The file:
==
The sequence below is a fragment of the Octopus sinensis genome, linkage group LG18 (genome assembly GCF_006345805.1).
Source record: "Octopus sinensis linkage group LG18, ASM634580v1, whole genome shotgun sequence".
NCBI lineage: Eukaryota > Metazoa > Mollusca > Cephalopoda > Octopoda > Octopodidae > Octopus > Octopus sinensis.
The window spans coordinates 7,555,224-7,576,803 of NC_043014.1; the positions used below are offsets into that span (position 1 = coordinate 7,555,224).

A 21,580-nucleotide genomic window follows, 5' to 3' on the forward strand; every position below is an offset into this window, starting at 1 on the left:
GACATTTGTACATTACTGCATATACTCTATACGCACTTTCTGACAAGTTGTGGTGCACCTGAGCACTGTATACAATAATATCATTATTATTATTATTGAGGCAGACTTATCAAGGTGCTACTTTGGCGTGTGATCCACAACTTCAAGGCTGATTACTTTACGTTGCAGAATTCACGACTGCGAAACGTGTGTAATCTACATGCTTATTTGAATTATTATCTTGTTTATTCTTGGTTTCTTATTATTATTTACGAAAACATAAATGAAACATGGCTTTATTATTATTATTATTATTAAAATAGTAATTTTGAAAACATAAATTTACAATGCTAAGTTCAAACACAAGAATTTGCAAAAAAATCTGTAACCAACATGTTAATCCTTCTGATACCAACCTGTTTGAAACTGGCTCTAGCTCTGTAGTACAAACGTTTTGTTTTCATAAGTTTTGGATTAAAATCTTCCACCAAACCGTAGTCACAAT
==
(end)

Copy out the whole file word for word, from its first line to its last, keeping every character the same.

The sequence below is a fragment of the Octopus sinensis genome, linkage group LG18 (genome assembly GCF_006345805.1).
Source record: "Octopus sinensis linkage group LG18, ASM634580v1, whole genome shotgun sequence".
NCBI lineage: Eukaryota > Metazoa > Mollusca > Cephalopoda > Octopoda > Octopodidae > Octopus > Octopus sinensis.
The window spans coordinates 7,555,224-7,576,803 of NC_043014.1; the positions used below are offsets into that span (position 1 = coordinate 7,555,224).

A 21,580-nucleotide genomic window follows, 5' to 3' on the forward strand; every position below is an offset into this window, starting at 1 on the left:
GACATTTGTACATTACTGCATATACTCTATACGCACTTTCTGACAAGTTGTGGTGCACCTGAGCACTGTATACAATAATATCATTATTATTATTATTGAGGCAGACTTATCAAGGTGCTACTTTGGCGTGTGATCCACAACTTCAAGGCTGATTACTTTACGTTGCAGAATTCACGACTGCGAAACGTGTGTAATCTACATGCTTATTTGAATTATTATCTTGTTTATTCTTGGTTTCTTATTATTATTTACGAAAACATAAATGAAACATGGCTTTATTATTATTATTATTATTAAAATAGTAATTTTGAAAACATAAATTTACAATGCTAAGTTCAAACACAAGAATTTGCAAAAAAATCTGTAACCAACATGTTAATCCTTCTGATACCAACCTGTTTGAAACTGGCTCTAGCTCTGTAGTACAAACGTTTTGTTTTCATAAGTTTTGGATTAAAATCTTCCACCAAACCGTAGTCACAAT